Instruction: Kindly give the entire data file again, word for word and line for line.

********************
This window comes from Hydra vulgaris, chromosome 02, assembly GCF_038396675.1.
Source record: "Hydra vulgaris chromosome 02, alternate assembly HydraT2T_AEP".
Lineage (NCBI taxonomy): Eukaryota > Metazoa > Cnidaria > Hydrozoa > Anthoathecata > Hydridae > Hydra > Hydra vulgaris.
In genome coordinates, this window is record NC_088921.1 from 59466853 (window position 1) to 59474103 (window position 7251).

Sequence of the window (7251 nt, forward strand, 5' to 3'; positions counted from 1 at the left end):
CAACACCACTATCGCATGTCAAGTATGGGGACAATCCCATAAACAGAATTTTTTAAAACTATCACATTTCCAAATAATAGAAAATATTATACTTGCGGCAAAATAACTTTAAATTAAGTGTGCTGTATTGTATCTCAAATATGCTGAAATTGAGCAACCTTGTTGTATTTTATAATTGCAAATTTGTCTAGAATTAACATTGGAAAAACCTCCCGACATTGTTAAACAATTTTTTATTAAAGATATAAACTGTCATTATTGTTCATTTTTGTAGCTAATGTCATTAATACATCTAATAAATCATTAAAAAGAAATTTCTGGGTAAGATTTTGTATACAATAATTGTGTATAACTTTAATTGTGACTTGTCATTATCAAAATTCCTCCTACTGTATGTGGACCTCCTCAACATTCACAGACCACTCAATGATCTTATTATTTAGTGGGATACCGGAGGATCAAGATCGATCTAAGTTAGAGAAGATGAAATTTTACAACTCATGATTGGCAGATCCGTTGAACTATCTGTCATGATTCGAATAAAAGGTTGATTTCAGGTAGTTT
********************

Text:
This window comes from Hydra vulgaris, chromosome 02, assembly GCF_038396675.1.
Source record: "Hydra vulgaris chromosome 02, alternate assembly HydraT2T_AEP".
Lineage (NCBI taxonomy): Eukaryota > Metazoa > Cnidaria > Hydrozoa > Anthoathecata > Hydridae > Hydra > Hydra vulgaris.
In genome coordinates, this window is record NC_088921.1 from 59466853 (window position 1) to 59474103 (window position 7251).

Sequence of the window (7251 nt, forward strand, 5' to 3'; positions counted from 1 at the left end):
CAACACCACTATCGCATGTCAAGTATGGGGACAATCCCATAAACAGAATTTTTTAAAACTATCACATTTCCAAATAATAGAAAATATTATACTTGCGGCAAAATAACTTTAAATTAAGTGTGCTGTATTGTATCTCAAATATGCTGAAATTGAGCAACCTTGTTGTATTTTATAATTGCAAATTTGTCTAGAATTAACATTGGAAAAACCTCCCGACATTGTTAAACAATTTTTTATTAAAGATATAAACTGTCATTATTGTTCATTTTTGTAGCTAATGTCATTAATACATCTAATAAATCATTAAAAAGAAATTTCTGGGTAAGATTTTGTATACAATAATTGTGTATAACTTTAATTGTGACTTGTCATTATCAAAATTCCTCCTACTGTATGTGGACCTCCTCAACATTCACAGACCACTCAATGATCTTATTATTTAGTGGGATACCGGAGGATCAAGATCGATCTAAGTTAGAGAAGATGAAATTTTACAACTCATGATTGGCAGATCCGTTGAACTATCTGTCATGATTCGAATAAAAGGTTGATTTCAGGTAGTTT